Pharmacy Times

A Therapeutic Option for the Management of Type 2 Diabetes

This article was sponsored by Janssen Pharmaceuticals, Inc.

Type 2 diabetes mellitus (T2DM), which accounts for 90% to 95% of all cases of diabetes in adults, is a disorder that is characterized by hyperglycemia.1,2
 In addition to insulin resistance and beta cell dysfunction, perturbations in the brain, adipose tissue, and kidneys contribute to the hyperglycemia characteristic of T2DM.3 The kidney plays a key role in glucose homeostasis by regulating the reabsorption of glucose following plasma filtration.4 Sodium-glucose co-transporters (SGLTs: SGLT1 and SGLT2) are responsible for glucose reabsorption in the kidney.5

To inform pharmacists about an option for the management of T2DM with a novel mechanism of action, Pharmacy Times has made available an Information for the Pharmacist article that highlights INVOKANATM (canagliflozin), an SGLT2 inhibitor indicated as an adjunct to diet and exercise to improve glycemic control in adults with T2DM. INVOKANATM is not recommended in patients with [per Indication] type 1 diabetes or diabetic ketoacidosis.6






These outcomes occurred with drug exposure during periods of animal development that correspond to the late second and third trimester of human development. During pregnancy, consider appropriate alternative therapies, especially during the second and third trimesters. INVOKANA™ should be used during pregnancy only if the potential benefit justifies the potential risk to the fetus. 
The efficacy and safety of INVOKANA™ have not been established in patients with severe renal impairment (eGFR < 30 mL/min/ 1.73 m2), with end-stage renal disease (ESRD), or receiving dialysis. INVOKANA™ is not expected to be effective in these patient populations.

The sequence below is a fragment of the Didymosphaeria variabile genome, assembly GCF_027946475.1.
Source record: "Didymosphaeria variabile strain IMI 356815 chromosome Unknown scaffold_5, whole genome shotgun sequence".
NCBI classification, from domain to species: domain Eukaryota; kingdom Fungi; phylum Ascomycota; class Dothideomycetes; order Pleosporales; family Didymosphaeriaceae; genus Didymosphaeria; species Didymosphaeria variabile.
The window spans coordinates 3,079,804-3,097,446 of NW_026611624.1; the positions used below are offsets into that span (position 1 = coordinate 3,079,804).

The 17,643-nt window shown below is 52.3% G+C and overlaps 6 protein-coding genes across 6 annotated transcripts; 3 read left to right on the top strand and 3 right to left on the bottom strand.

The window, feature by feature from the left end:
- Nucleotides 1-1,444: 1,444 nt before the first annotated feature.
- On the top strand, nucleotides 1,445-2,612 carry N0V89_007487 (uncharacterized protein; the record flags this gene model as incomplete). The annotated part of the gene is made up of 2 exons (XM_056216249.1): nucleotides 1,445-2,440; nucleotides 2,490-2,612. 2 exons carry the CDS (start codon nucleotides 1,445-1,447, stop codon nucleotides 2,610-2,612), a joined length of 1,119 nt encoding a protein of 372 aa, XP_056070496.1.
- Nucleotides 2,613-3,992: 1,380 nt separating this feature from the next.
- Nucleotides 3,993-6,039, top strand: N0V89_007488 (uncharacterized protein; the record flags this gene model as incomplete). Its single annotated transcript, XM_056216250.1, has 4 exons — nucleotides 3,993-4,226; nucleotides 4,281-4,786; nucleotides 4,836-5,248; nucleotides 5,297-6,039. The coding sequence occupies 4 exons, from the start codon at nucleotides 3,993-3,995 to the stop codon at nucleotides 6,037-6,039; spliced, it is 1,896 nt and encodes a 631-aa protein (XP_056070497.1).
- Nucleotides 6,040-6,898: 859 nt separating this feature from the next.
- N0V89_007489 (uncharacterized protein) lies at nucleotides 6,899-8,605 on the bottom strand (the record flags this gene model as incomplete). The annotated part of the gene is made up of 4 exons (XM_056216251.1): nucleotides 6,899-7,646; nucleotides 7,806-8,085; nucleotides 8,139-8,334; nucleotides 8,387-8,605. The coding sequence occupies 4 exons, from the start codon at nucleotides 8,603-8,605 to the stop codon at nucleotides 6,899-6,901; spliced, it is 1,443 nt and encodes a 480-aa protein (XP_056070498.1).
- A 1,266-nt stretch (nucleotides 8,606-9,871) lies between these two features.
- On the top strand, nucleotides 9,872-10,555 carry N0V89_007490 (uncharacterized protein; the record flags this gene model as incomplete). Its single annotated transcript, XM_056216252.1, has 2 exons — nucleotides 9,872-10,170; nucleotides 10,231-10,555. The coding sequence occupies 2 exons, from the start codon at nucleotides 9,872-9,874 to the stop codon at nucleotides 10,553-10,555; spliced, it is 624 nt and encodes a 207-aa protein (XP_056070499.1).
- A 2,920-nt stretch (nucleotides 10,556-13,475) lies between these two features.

In the event of an overdose, contact the Poison Control Center. It is also reasonable to employ the usual supportive measures, eg, remove unabsorbed material from the gastrointestinal tract, employ clinical monitoring, and institute supportive treatment as dictated by the patient’s clinical status. Canagliflozin was negligibly removed during a 4-hour hemodialysis session. Canagliflozin is not expected to be dialyzable by peritoneal dialysis.


Please see full Prescribing Information and Medication Guide.


  1. Centers for Disease Control and Prevention. National diabetes fact sheet, 2011. . Accessed May 3, 2013.
  2. American Diabetes Association. Diagnosis and classification of diabetes mellitus. Diabetes Care. 2013;36(suppl 1):S67-S74.
  3. DeFronzo RA. Banting lecture. From the triumvirate to the ominous octet: a new paradigm for the treatment of type 2 diabetes mellitus. Diabetes. 2009;58(4):773-795.
  4. Neumiller JJ, White JR Jr, Campbell RK. Sodium-glucose co-transport inhibitors: progress and therapeutic potential in type 2 diabetes mellitus. Drugs. 2010;70(4):377-385.
  5. Jabbour SA, Goldstein BJ. Sodium glucose co-transporter 2 inhibitors: blocking renal tubular reabsorption of glucose to improve glycaemic control in patients with diabetes. Int J Clin Pract. 2008;62(8):1279-1284.
  6. INVOKANA™ [prescribing information]. Titusville, NJ: Janssen Pharmaceuticals, Inc.; March 2013.

Canagliflozin is licensed from Mitsubishi Tanabe Pharma Corporation.